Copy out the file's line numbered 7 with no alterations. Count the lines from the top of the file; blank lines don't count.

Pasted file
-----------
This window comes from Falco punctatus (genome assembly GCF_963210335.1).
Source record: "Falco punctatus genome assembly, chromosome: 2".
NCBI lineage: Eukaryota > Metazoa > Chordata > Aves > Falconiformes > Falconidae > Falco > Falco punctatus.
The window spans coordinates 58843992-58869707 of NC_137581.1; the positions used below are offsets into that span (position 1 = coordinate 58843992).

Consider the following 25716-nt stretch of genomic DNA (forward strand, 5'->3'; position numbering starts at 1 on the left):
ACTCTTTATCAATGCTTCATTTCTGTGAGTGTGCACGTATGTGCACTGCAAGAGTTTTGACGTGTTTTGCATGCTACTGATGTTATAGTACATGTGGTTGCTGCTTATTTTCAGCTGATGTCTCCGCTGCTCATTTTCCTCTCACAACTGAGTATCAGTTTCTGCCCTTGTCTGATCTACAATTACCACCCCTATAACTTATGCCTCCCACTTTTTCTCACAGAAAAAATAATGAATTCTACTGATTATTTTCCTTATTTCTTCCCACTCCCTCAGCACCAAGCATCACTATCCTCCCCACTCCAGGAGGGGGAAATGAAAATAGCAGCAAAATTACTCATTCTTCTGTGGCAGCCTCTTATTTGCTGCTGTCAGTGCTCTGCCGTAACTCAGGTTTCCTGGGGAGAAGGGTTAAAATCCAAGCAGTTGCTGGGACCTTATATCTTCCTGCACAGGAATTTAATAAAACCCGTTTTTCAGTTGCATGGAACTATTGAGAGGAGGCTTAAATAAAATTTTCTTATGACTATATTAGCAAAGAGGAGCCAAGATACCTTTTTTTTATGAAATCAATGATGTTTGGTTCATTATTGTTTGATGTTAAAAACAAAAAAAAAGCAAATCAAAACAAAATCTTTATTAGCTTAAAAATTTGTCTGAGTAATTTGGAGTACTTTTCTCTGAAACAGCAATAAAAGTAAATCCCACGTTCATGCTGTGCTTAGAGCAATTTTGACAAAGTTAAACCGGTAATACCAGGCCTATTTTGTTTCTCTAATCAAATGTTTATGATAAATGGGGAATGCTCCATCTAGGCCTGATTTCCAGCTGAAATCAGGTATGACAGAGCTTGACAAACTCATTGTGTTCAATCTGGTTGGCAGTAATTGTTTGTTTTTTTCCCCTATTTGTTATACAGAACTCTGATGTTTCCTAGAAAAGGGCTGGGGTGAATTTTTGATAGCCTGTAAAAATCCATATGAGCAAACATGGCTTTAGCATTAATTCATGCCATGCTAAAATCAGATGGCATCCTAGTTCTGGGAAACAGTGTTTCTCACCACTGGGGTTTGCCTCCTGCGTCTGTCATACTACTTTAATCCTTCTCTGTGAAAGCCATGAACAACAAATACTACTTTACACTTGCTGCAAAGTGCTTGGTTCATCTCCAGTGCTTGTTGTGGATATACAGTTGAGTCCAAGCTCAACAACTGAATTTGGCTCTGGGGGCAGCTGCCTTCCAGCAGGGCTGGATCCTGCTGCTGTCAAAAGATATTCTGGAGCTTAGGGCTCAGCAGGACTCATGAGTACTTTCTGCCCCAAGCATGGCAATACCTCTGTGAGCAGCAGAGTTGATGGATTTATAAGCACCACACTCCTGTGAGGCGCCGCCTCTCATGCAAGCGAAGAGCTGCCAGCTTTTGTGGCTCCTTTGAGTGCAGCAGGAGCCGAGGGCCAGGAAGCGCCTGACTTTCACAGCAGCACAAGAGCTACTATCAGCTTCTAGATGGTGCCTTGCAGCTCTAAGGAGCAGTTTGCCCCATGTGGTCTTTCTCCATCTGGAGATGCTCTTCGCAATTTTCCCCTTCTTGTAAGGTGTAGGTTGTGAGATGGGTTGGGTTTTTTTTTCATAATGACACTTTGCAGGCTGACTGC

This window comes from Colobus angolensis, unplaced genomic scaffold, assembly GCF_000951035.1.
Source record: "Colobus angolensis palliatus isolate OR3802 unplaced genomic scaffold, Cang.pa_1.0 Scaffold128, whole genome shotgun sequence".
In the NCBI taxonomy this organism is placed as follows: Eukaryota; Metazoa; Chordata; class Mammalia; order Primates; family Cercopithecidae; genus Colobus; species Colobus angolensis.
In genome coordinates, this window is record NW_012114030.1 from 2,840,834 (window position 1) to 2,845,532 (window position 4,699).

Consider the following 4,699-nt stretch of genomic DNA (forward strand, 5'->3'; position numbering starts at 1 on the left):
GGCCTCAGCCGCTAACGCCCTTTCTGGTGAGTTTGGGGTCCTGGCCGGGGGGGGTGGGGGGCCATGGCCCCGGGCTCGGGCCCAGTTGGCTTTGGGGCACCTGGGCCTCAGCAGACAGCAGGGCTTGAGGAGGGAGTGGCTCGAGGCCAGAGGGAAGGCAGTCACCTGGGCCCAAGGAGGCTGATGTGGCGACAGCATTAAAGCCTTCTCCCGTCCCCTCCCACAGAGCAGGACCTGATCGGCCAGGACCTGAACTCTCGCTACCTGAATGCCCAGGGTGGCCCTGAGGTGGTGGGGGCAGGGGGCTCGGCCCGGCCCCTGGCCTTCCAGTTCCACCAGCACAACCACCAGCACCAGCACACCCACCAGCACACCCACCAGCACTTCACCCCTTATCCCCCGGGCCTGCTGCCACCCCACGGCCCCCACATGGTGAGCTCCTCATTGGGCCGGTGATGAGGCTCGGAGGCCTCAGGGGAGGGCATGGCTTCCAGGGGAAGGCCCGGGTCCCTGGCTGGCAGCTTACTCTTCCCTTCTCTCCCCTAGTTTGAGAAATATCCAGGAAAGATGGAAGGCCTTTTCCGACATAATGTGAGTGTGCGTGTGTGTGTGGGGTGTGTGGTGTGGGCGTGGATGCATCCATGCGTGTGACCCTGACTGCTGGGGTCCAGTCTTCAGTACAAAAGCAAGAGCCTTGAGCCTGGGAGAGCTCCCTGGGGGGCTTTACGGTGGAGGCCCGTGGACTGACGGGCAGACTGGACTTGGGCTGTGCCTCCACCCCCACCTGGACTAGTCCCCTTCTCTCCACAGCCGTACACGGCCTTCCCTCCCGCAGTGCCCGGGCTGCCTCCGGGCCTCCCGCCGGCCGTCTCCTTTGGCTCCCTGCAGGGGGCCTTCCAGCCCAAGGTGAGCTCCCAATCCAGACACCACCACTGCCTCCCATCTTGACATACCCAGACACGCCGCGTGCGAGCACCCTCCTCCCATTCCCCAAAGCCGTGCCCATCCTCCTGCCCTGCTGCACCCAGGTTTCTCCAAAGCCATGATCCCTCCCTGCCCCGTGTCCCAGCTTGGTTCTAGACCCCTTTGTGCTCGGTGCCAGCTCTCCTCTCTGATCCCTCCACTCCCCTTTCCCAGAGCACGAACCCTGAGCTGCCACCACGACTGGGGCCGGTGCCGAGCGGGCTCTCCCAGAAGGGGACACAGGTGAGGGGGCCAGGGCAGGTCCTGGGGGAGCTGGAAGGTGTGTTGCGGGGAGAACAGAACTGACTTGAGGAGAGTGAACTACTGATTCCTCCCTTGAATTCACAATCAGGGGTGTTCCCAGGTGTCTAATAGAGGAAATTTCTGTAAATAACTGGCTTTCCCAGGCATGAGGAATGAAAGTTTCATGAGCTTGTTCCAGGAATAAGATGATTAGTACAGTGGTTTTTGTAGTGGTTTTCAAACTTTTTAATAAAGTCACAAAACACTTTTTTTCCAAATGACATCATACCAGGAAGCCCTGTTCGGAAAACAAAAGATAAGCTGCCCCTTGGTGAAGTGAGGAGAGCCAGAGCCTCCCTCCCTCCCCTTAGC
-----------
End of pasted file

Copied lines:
This window comes from Colobus angolensis, unplaced genomic scaffold, assembly GCF_000951035.1.